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Surface aligned reaction
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View: Figures


Image of FIG. 1.
FIG. 1.

Dynamics of recoil calculated for dissociating HI with the H-atom recoiling (with an energy of 3.4 eV in (a)-(c) and 6 eV in (d)) toward the LiF (001) surface below. Panels (a) and (b) show the marked effect on the recoil dynamics of a small increase in the downward tilt of the I-H axis. Panels (c) and (d) stress a different factor; the effect of the recoil energy of the H-atom at a constant tilt angle to the surface; the surface has a different corrugation in contours of low potential-energy (experienced by the 3.4 eV H-atom in panel (c)) as compared with high potential-energy (experienced by the 6 eV H-atom in panel (d)). Reprinted with permission from V. J. Barclay et al., Faraday Discuss. 96, 129 (1993). Copyright © 1993 The Royal Society of Chemistry.

Image of FIG. 2.
FIG. 2.

(a) Linear and bent configurations for a pair of HBr molecules physisorbed on LiF (001). (b) Reaction probability ( + BrH → HBr + H) vs collision energy for the linear and bent configurations with low impact-parameter, compared with gas-reaction averaged over all impact parameters. Reprinted with permission from E. B. D. Bourdon et al., Faraday Discuss. Chem. Soc. 82, 343 (1986). Copyright © 1986 The Royal Society of Chemistry.

Image of FIG. 3.
FIG. 3.

(a) Trajectory for the abstraction reaction T + HR = TH + R (T = 3 amu, H = 1 amu, R = 15 amu) at a collision energy of 2 eV (Ref. 32). (b) Trajectory of reaction A + BC = AB + C in which A = K, B = C = Br; the reaction is therefore K + Br2 = KBr + Br.31 (c) Trajectory of the same reaction as above but with potential so constructed as to allow the atom A to “migrate” in mid-trajectory from B to C. Reprinted with permission from P. J. Kuntz et al., J. Chem. Phys. 50, 4623 (1969). Copyright © 1969 American Institute of Physics.

Image of FIG. 4.
FIG. 4.

(a) An example of a migratory trajectory36 in the reaction H + ICl → HCl + I, for which much experimental information exists on the internal excitation of the HCl, obtained from its infrared chemiluminescence.3,35 At step 36 in the trajectory the H-atom rather than being repelled by Cl of ICl is able to insert between Cl and I, and thereby start its approach to form highly rotationally and vibrationally excited HCl via “migration” from I to Cl. The experiments also show differently excited HCl (low rotation and vibration) due to “direct” reaction with the Cl-end of ICl.36 (b) “Force versus time” plot indicating that there can be a long-lived complex for this simple Cl-atom exchange reaction, when it occurs by way of migration from the I-end of the molecule. Reprinted with permission from J. C. Polanyi et al., Faraday Discuss. Chem. Soc. 67, 66 (1979). Copyright © 1979 The Royal Society of Chemistry.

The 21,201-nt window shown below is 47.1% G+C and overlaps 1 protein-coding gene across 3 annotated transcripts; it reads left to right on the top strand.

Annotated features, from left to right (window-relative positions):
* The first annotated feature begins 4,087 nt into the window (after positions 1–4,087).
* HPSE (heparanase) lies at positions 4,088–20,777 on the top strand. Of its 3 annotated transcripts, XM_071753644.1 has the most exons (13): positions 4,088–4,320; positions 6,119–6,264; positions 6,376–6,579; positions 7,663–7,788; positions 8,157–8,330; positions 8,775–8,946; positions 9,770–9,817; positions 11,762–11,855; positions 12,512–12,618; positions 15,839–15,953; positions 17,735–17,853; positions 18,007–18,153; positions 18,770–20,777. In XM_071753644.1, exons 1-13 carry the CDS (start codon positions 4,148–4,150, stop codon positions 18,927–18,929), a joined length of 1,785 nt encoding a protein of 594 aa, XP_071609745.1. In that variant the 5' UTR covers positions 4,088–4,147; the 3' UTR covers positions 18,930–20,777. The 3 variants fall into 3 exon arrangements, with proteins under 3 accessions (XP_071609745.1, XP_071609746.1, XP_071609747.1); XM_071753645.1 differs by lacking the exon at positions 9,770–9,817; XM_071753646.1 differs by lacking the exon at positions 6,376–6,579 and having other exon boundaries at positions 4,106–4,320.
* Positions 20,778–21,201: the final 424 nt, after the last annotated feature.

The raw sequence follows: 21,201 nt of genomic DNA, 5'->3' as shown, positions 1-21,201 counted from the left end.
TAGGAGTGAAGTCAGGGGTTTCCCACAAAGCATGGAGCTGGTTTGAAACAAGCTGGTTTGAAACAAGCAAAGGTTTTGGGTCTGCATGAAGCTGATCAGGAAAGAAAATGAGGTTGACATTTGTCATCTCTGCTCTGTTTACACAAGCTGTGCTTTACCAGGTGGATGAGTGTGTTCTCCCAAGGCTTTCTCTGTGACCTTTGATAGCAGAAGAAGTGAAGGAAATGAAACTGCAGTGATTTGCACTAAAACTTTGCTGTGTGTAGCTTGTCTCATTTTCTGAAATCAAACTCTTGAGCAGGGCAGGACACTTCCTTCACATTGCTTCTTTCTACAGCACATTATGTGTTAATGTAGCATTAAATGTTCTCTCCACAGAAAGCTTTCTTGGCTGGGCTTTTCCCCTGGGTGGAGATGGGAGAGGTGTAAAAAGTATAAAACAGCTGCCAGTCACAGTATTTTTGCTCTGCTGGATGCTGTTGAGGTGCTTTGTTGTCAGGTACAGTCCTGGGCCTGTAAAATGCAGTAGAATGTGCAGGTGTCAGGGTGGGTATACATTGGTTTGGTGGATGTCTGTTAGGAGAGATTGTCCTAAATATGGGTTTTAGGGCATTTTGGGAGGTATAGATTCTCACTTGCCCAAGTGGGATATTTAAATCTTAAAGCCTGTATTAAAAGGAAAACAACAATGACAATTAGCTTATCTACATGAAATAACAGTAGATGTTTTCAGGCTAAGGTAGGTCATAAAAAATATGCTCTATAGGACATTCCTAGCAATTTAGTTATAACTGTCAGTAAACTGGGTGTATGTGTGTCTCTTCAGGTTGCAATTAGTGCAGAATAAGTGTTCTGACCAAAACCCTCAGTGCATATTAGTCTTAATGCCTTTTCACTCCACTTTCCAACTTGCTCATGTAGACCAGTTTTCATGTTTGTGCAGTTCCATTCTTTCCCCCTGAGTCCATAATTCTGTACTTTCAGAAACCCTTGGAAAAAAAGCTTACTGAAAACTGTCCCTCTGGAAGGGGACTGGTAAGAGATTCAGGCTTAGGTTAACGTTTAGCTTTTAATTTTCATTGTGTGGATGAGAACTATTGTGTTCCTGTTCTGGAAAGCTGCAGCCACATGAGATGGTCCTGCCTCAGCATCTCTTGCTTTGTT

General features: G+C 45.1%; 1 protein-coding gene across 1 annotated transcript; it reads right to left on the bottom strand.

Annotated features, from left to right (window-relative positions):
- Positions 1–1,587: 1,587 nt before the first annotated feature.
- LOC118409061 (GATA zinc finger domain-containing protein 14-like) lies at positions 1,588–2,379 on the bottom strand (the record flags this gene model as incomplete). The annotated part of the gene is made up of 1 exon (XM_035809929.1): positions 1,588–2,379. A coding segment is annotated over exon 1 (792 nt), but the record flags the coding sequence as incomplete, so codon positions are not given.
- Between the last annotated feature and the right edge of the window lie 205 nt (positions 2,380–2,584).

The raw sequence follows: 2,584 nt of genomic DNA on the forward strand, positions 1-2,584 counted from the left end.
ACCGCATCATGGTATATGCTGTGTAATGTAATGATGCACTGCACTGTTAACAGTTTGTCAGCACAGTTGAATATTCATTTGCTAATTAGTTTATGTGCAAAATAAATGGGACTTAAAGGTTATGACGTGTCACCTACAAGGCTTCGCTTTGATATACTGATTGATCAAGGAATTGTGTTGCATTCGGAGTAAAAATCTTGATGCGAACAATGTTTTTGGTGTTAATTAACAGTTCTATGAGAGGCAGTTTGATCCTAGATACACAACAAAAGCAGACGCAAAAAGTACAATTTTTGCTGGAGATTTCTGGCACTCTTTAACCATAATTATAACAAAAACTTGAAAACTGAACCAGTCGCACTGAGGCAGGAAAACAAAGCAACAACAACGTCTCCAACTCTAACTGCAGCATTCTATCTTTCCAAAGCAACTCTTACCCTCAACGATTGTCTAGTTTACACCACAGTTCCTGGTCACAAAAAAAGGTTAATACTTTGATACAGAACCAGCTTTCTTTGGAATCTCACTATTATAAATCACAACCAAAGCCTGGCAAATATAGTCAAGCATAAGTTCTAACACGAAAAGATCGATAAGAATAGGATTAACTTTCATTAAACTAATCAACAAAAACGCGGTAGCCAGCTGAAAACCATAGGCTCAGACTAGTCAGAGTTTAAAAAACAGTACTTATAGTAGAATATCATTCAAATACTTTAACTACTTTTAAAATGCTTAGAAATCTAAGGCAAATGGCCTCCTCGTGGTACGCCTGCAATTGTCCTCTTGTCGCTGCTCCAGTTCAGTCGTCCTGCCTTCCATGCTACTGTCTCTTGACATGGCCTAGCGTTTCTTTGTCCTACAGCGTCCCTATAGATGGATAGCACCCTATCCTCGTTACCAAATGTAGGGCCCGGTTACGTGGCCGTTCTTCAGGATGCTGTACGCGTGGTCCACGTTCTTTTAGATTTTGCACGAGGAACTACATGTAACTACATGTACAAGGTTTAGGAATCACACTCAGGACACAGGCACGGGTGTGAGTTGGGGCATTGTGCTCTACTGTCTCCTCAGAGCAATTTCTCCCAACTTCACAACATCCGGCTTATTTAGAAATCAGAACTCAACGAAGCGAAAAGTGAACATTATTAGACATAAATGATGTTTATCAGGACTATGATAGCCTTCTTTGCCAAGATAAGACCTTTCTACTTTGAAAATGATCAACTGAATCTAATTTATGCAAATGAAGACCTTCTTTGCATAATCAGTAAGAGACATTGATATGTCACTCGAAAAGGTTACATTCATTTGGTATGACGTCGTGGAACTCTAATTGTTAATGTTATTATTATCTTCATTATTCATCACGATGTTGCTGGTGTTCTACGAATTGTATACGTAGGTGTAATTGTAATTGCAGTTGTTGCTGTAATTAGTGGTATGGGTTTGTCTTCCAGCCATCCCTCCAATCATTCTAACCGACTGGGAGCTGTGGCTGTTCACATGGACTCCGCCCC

Image of FIG. 5.
FIG. 5.

The translational energy of the H-atoms ejected from the aligned surface reaction of Na + BrH = NaBr + H taking place in a Na..BrH complex at a LiF(001) is plotted along the vertical axis in eV of translational energy. The “structure” in the translational recoil corresponds to the size of the vibrational quanta left-behind in the NaBr complex, remaining on the surface. The vibrational quantum numbers for the vibrationally hot NaBr (inferred from the peaks in the H-atom translation) are given in the abscissa of the figure. Reprinted with permission from S. Dobrin et al., J. Chem. Phys. 119, 9795 (2003). Copyright © 2003 American Institute of Physics.

Image of FIG. 6.
FIG. 6.

Hot-atom induced recoil of (ad) + CO (ad) = CO2(g) in SAR, as envisaged on the basis of an experiments at a Pt(111) surface. Reprinted with permission from C. Akerlund et al., J. Chem. Phys. 104, 7359 (1996). Copyright © 1996 American Institute of Physics.

Image of FIG. 7.
FIG. 7.